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Brandeis University's Community Newspaper — Waltham, Mass.

Symposium provides perspectives on value of the Rose Art Museum

Published: March 20, 2009
Section: Front Page

<i>PHOTO BY Barbara Stark/The Hoot</i>

PHOTO BY Barbara Stark/The Hoot

“We object.”

This repeated, emphatic declaration of opposition came not from one of the noteworthy panelists, faculty, or students at the Rose symposium on Monday night, but from the Rose family itself. The statement, issued after an address by Museum Director Michael Rush, demanded that the university cease its plans to close the museum and sell its art. In a night of poignant insight into the meaning, purpose and value of art, this stood out as a moment of clear-cut defiance against an administration that would sell valued works from the museum’s contemporary collection to overcome its recent financial losses.

The symposium, entitled “Preserving Trust: Art and the Art Museum amidst Financial Crisis” brought together notable literary and cultural figures from the surrounding area as well as Brandeis faculty and students. Taking place in the Lois Foster Wing of the Rose, the discussion of the role of art in trying times stood against the backdrop of the vibrant, colorful Hans Hoffman exhibit.

Each panelist tackled the dilemma of the Rose from a different vantage point. Former Poet Laureate Consultant in Poetry to the Library of Congress, Robert Pinsky, quoted a poem by Keats, “Ode to a Nightingale,” to illustrate the importance of transmitting art through the generations. Not surprisingly, the poet who has worked toward the greater democratization of his art used a line from Keats to explain the process of culture as a unifying force across social classes. He also sought to remind the audience of Brandeis’ history and mission as a nonsectarian university providing equal opportunity for all at a time when other curators of culture (including prestigious universities like Harvard, Yale and Princeton) limited the admittance of Jews.

Renowned literary critic Stephen Greenblatt offered reflections on the necessity of art in times of distress from his standpoint as a Harvard professor and member of the Harvard Task Force on the Arts. This committee has insisted that the arts are central to the university’s academic mission. “The boundary, bright line between art making, collecting and exhibiting on the one hand and education on the other,” he explained, “has given way to a much more vital interaction between the two.” As the first such committee in 50 years, its findings revealed the stunning absence of contemporary art in the school’s museums from the decades since the 1960s, and Greenblatt marveled at the absence of an institution like the Rose at Harvard.

Another major literary figure, Claire Messud, author of the novel, The Emperor’s Children, weighed in on the significance of the Rose’s threatened closure. She noted the irony of losing sight of the essential importance of art in a time when humanity needs its power the most. She compared the hubris of the Bush administration in its reaction to the looting of the Baghdad Museum with the Brandeis administration’s willingness to disregard its cultural heritage. “When we see mistakes in the making, we must speak out,” she implored.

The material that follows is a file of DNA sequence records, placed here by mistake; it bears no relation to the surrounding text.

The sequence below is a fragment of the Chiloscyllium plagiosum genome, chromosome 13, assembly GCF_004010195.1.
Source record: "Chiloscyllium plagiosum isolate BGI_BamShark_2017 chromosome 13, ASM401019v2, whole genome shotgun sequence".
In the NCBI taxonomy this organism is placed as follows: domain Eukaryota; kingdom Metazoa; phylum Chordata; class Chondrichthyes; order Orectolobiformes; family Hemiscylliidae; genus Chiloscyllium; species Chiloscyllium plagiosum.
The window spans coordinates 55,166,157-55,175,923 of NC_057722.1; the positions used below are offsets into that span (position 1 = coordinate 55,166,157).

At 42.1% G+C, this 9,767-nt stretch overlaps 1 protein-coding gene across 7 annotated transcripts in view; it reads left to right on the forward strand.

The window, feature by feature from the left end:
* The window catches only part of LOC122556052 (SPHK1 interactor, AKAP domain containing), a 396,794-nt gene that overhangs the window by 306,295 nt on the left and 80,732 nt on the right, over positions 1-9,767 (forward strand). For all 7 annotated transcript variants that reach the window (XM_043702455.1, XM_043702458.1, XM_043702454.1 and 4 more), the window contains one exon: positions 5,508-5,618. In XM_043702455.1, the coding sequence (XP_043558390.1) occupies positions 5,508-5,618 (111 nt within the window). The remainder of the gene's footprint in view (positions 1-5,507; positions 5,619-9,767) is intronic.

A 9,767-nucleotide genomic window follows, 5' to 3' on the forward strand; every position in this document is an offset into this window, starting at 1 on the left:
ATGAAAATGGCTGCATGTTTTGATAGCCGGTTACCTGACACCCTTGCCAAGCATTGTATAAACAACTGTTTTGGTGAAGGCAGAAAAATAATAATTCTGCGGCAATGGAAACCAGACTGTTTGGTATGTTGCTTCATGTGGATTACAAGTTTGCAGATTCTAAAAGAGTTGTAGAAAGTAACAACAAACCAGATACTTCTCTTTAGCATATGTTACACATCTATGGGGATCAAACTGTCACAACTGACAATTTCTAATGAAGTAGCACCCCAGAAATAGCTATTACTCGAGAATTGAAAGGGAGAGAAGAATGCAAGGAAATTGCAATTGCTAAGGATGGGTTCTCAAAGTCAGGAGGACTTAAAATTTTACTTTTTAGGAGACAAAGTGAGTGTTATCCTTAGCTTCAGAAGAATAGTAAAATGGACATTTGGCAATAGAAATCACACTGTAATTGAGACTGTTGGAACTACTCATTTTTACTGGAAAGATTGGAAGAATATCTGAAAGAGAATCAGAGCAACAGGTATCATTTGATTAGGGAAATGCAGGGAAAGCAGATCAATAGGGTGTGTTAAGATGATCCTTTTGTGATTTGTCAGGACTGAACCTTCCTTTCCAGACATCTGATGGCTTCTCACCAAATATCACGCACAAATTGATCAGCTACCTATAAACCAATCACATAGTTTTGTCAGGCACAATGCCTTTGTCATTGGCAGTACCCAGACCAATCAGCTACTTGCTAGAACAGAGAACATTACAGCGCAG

The Brandeis panelists represented diverse disciplines and included a student representative, contributing to the pervasive feeling that the Rose has become a cause that transcends individual departments or self-interests.

Prof. Andreas Teuber, chair of the philosophy department, related personal anecdotes about his art historian mother and his own discovery of art’s meaning. “Art, when I go to a museum,” he declared, “is life confirmed.”

Speaking in a tone of outrage and frustration, Brian Friedberg (GRAD), a student in the Cultural Production Master’s program, demanded that Brandeis figure out a way to solve its economic problems without compromising its art programs. “This is a breach of trust for those who are involved in the Fine Arts programs,” he insisted.

One of the most moving moments of the night was an informal comment by a member of the Rose family, who discussed the importance of the museum for its founders, Edward and Bertha Rose. Since they had no children of their own, the museum was a monument that served as their legacy for successive generations.

Overall, responses to the symposium were positive. “I’m just mainly impressed with the steadfastness of this whole process,” said Rebeccah Ulm ’11, one of the planners of the first Rose sit-in. “I think it’s important to continue to show our opposition.”

Yet the program’s focus on affirming the value of art rather than mourning its loss, showed that optimism remains. As long as people are willing to fight for the value of art, the Rose saga will continue.